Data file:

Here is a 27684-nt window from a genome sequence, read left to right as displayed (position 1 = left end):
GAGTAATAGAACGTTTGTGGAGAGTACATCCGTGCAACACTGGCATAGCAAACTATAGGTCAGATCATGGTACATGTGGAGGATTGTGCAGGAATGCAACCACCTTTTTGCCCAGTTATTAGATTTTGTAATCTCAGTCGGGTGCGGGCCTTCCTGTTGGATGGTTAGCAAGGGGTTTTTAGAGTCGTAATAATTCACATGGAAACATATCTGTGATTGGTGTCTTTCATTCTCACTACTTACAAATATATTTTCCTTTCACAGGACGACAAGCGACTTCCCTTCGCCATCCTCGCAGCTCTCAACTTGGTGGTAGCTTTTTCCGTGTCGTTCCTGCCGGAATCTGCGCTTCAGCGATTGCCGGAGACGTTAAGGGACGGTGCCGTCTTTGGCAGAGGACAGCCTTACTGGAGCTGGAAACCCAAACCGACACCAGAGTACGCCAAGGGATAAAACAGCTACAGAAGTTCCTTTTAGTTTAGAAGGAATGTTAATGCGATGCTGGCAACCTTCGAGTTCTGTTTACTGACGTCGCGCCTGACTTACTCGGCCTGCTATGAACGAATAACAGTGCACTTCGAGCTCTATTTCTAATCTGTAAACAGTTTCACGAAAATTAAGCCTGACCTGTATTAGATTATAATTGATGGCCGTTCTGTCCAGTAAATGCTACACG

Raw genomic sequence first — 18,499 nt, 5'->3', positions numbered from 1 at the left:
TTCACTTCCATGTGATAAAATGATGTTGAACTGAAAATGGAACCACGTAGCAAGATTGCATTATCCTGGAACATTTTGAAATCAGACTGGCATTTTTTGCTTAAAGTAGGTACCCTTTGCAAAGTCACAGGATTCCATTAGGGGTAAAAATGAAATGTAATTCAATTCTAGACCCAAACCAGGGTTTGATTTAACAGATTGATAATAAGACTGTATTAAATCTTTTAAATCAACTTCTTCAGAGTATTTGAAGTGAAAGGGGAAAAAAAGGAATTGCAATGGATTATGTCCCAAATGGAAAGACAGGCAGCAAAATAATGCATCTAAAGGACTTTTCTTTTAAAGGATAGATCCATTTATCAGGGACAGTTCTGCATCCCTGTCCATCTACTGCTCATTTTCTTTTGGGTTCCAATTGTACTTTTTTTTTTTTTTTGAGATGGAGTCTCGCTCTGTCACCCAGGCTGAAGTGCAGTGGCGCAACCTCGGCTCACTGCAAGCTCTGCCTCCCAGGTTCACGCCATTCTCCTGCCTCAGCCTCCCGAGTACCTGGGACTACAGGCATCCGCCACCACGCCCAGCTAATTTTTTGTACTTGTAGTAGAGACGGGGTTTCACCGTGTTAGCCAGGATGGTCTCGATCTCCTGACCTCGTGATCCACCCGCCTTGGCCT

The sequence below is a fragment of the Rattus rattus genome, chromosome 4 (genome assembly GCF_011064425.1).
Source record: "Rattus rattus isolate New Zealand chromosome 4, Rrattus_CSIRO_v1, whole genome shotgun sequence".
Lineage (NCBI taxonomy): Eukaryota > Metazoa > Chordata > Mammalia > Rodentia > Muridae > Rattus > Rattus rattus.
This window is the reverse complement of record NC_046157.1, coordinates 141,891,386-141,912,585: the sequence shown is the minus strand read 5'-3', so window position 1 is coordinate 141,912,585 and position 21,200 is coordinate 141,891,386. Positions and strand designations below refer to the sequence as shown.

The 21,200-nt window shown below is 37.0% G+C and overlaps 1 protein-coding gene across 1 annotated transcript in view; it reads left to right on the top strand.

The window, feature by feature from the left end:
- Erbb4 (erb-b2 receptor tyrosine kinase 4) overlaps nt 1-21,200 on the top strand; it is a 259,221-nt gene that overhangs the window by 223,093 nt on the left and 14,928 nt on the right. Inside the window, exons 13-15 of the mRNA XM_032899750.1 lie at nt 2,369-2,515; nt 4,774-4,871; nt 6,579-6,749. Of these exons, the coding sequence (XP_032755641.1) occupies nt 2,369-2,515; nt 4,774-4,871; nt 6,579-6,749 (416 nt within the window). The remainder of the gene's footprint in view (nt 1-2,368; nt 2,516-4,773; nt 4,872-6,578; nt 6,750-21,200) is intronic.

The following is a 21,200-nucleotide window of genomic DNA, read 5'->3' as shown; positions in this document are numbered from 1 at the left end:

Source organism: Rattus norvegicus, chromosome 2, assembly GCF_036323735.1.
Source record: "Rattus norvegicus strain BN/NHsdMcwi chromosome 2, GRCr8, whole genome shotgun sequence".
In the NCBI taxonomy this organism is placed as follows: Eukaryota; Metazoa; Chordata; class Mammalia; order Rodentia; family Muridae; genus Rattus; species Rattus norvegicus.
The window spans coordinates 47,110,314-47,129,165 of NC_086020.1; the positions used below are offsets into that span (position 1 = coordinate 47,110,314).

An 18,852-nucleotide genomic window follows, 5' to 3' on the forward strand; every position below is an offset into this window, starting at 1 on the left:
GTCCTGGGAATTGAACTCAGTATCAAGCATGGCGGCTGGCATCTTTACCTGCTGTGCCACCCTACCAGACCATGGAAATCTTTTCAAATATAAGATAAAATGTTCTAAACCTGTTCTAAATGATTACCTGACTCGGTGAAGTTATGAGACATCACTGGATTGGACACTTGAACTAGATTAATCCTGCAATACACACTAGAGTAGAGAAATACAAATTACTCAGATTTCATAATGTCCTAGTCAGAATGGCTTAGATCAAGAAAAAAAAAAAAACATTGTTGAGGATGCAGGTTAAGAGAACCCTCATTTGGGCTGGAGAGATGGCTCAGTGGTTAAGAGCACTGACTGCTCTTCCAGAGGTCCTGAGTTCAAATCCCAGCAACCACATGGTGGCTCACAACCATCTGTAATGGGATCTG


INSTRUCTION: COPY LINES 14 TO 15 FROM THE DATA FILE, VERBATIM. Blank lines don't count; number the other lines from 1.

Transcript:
Source record: "Rattus norvegicus strain BN/NHsdMcwi chromosome 2, GRCr8, whole genome shotgun sequence".
In the NCBI taxonomy this organism is placed as follows: Eukaryota; Metazoa; Chordata; class Mammalia; order Rodentia; family Muridae; genus Rattus; species Rattus norvegicus.